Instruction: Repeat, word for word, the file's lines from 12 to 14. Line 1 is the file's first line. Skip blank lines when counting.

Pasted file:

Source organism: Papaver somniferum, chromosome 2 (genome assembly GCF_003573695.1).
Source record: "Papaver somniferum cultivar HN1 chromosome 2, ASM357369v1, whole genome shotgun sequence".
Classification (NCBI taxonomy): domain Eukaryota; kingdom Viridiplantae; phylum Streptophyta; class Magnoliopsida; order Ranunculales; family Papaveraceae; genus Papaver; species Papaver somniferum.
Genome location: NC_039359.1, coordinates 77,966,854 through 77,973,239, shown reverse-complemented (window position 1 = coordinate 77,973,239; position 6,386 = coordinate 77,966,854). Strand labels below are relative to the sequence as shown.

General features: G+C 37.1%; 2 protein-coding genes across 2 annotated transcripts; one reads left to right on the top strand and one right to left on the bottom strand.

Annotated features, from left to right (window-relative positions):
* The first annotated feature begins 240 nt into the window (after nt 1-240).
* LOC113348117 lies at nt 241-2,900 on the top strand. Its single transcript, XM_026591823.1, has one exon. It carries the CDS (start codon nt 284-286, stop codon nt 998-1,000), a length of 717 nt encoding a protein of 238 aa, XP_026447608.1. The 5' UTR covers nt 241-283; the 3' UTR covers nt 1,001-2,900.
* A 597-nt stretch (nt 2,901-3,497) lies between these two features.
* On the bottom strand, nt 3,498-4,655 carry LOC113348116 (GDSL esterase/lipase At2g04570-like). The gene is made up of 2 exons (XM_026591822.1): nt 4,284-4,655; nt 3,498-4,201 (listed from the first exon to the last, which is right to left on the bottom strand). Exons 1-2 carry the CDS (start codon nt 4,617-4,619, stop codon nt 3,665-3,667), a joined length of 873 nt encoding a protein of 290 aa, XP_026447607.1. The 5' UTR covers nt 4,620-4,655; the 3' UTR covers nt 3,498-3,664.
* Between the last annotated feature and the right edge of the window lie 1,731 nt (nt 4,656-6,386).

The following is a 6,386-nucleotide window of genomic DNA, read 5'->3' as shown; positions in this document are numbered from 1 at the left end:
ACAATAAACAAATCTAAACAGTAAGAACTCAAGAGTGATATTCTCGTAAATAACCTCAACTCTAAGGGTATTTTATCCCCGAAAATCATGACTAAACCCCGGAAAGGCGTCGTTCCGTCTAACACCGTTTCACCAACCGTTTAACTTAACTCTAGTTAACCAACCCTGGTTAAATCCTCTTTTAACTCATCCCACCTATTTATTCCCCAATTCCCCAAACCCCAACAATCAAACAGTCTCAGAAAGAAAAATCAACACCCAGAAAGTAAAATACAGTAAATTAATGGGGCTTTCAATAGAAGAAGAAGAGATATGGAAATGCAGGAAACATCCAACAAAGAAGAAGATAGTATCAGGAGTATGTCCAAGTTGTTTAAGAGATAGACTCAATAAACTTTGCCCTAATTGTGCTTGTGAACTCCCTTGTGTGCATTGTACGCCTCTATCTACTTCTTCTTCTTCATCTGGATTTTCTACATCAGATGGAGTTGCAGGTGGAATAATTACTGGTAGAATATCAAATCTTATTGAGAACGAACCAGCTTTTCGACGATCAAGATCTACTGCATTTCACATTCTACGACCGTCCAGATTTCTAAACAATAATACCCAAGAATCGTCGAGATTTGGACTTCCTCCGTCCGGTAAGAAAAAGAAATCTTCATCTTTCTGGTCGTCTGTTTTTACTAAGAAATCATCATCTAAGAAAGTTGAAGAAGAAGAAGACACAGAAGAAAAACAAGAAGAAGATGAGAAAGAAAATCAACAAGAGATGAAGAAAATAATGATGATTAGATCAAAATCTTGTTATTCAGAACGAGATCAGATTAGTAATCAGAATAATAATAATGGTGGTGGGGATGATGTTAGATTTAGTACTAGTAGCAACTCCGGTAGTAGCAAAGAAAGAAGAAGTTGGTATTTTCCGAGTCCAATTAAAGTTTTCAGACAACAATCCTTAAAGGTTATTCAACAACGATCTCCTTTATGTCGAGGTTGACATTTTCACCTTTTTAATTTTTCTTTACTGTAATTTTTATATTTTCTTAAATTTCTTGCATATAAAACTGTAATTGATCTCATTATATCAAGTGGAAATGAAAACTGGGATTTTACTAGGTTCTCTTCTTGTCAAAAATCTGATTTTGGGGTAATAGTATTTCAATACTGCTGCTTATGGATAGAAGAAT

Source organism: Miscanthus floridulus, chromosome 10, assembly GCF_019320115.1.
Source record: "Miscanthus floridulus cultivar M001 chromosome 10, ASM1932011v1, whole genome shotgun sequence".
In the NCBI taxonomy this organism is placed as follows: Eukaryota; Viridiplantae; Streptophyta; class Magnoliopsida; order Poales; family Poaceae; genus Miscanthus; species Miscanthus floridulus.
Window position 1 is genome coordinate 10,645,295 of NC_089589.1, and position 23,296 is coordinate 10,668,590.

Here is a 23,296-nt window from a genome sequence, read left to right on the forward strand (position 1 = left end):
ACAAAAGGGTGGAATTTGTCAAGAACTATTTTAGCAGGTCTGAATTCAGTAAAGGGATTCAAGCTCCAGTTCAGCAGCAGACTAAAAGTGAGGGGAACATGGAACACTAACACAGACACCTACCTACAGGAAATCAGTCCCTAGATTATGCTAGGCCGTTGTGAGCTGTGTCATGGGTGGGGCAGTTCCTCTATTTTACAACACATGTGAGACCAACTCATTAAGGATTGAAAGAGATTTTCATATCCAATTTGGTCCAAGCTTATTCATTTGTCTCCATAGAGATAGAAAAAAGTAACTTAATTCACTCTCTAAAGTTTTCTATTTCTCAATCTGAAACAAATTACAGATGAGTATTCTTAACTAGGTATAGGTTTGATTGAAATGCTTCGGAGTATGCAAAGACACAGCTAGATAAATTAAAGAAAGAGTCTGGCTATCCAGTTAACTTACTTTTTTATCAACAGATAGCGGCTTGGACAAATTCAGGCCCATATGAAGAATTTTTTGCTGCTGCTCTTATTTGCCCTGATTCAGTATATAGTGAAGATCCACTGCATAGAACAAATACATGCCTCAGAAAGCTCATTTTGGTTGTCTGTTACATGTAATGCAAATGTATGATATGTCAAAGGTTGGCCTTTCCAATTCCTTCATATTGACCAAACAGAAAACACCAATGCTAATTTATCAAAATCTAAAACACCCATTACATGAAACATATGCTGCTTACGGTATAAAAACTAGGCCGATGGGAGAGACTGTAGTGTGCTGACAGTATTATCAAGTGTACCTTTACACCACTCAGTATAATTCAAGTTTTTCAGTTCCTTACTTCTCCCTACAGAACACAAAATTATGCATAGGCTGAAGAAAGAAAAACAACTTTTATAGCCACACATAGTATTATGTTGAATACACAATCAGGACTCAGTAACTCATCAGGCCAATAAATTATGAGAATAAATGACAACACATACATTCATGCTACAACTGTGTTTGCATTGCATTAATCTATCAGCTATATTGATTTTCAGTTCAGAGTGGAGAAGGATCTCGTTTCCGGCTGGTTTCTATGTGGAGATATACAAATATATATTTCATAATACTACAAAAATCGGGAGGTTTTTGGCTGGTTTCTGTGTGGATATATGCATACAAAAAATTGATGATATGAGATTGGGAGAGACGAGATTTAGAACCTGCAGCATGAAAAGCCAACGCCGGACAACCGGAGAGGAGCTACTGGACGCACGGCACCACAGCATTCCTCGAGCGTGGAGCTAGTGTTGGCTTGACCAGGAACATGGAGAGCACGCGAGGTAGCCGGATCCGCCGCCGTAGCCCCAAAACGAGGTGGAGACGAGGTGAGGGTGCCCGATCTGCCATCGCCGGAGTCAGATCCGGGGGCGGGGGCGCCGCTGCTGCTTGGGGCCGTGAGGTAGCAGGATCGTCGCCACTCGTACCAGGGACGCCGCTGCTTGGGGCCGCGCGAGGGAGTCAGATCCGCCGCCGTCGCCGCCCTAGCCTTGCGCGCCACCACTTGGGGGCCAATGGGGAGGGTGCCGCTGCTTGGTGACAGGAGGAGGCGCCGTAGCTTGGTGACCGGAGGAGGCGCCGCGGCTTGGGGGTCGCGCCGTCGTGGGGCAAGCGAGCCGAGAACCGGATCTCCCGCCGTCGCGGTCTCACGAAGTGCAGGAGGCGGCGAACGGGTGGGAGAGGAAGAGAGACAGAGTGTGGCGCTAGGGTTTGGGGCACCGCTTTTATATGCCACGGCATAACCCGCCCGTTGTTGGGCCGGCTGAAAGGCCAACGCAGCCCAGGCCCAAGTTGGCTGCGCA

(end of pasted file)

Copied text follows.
The following is a 6,386-nucleotide window of genomic DNA, read 5'->3' as shown; positions in this document are numbered from 1 at the left end:
ACAATAAACAAATCTAAACAGTAAGAACTCAAGAGTGATATTCTCGTAAATAACCTCAACTCTAAGGGTATTTTATCCCCGAAAATCATGACTAAACCCCGGAAAGGCGTCGTTCCGTCTAACACCGTTTCACCAACCGTTTAACTTAACTCTAGTTAACCAACCCTGGTTAAATCCTCTTTTAACTCATCCCACCTATTTATTCCCCAATTCCCCAAACCCCAACAATCAAACAGTCTCAGAAAGAAAAATCAACACCCAGAAAGTAAAATACAGTAAATTAATGGGGCTTTCAATAGAAGAAGAAGAGATATGGAAATGCAGGAAACATCCAACAAAGAAGAAGATAGTATCAGGAGTATGTCCAAGTTGTTTAAGAGATAGACTCAATAAACTTTGCCCTAATTGTGCTTGTGAACTCCCTTGTGTGCATTGTACGCCTCTATCTACTTCTTCTTCTTCATCTGGATTTTCTACATCAGATGGAGTTGCAGGTGGAATAATTACTGGTAGAATATCAAATCTTATTGAGAACGAACCAGCTTTTCGACGATCAAGATCTACTGCATTTCACATTCTACGACCGTCCAGATTTCTAAACAATAATACCCAAGAATCGTCGAGATTTGGACTTCCTCCGTCCGGTAAGAAAAAGAAATCTTCATCTTTCTGGTCGTCTGTTTTTACTAAGAAATCATCATCTAAGAAAGTTGAAGAAGAAGAAGACACAGAAGAAAAACAAGAAGAAGATGAGAAAGAAAATCAACAAGAGATGAAGAAAATAATGATGATTAGATCAAAATCTTGTTATTCAGAACGAGATCAGATTAGTAATCAGAATAATAATAATGGTGGTGGGGATGATGTTAGATTTAGTACTAGTAGCAACTCCGGTAGTAGCAAAGAAAGAAGAAGTTGGTATTTTCCGAGTCCAATTAAAGTTTTCAGACAACAATCCTTAAAGGTTATTCAACAACGATCTCCTTTATGTCGAGGTTGACATTTTCACCTTTTTAATTTTTCTTTACTGTAATTTTTATATTTTCTTAAATTTCTTGCATATAAAACTGTAATTGATCTCATTATATCAAGTGGAAATGAAAACTGGGATTTTACTAGGTTCTCTTCTTGTCAAAAATCTGATTTTGGGGTAATAGTATTTCAATACTGCTGCTTATGGATAGAAGAAT

Source organism: Miscanthus floridulus, chromosome 10, assembly GCF_019320115.1.